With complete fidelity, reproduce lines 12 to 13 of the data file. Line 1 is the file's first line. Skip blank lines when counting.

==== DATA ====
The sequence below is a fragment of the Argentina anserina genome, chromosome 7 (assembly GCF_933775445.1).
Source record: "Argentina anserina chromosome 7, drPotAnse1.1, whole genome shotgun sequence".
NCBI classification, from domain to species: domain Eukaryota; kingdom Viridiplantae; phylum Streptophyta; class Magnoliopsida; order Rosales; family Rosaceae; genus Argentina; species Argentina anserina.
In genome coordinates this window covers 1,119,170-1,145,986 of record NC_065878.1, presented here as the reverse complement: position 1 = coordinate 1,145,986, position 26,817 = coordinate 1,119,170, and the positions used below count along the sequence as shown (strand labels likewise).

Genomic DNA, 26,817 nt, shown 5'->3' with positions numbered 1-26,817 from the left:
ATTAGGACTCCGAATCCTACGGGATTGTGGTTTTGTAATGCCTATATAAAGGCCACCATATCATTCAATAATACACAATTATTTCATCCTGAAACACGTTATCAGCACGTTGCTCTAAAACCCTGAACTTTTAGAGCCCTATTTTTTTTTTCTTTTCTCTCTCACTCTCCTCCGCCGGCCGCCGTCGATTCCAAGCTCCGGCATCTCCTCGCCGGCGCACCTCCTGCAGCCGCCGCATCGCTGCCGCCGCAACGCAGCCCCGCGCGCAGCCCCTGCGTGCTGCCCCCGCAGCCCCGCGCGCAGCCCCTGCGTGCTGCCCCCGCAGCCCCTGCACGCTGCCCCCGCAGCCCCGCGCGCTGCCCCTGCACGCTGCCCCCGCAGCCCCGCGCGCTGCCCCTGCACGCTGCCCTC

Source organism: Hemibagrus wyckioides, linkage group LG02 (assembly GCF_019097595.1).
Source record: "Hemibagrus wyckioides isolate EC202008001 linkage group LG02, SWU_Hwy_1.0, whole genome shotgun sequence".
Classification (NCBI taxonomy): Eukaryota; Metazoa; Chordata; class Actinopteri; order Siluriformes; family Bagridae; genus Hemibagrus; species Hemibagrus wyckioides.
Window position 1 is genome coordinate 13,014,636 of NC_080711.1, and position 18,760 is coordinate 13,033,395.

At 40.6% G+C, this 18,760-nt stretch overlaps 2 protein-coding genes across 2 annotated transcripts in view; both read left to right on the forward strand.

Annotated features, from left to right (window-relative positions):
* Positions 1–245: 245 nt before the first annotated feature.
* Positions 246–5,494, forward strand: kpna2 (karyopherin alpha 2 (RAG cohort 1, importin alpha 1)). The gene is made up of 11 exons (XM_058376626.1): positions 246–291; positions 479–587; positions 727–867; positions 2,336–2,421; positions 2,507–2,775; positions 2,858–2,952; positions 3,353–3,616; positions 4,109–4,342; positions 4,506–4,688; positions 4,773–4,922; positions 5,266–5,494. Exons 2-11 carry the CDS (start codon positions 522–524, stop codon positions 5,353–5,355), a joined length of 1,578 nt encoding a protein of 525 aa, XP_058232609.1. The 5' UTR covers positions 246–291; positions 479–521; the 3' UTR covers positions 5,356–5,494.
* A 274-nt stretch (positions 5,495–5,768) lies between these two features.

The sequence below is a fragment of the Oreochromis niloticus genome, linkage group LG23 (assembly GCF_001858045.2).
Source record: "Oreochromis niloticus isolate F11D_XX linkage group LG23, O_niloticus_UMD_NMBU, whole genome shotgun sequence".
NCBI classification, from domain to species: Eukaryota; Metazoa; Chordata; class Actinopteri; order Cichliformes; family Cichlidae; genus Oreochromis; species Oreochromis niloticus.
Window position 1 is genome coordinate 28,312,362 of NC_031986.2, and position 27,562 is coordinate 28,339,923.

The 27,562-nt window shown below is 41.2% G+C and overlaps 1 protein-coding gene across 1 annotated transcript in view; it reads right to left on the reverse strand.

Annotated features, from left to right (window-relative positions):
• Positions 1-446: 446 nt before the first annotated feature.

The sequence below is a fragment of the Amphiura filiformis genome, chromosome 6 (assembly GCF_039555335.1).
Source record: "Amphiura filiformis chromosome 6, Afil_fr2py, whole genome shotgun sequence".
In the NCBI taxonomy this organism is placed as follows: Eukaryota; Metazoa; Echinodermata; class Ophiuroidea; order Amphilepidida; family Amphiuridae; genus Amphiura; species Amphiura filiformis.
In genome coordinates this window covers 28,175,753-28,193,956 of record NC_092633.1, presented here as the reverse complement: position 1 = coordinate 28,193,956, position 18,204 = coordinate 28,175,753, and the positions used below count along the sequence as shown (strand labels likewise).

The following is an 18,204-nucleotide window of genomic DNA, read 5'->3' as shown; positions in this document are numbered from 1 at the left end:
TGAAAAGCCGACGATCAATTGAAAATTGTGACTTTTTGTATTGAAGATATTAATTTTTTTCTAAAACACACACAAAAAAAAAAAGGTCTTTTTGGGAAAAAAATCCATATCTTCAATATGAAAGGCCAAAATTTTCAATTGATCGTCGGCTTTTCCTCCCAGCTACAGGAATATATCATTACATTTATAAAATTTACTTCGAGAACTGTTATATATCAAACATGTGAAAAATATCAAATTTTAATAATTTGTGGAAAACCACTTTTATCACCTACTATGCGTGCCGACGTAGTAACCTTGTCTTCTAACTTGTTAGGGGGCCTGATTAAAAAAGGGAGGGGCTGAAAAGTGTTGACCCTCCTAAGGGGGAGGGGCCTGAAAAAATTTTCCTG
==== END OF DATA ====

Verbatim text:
Annotated features, from left to right (window-relative positions):
* Positions 1–245: 245 nt before the first annotated feature.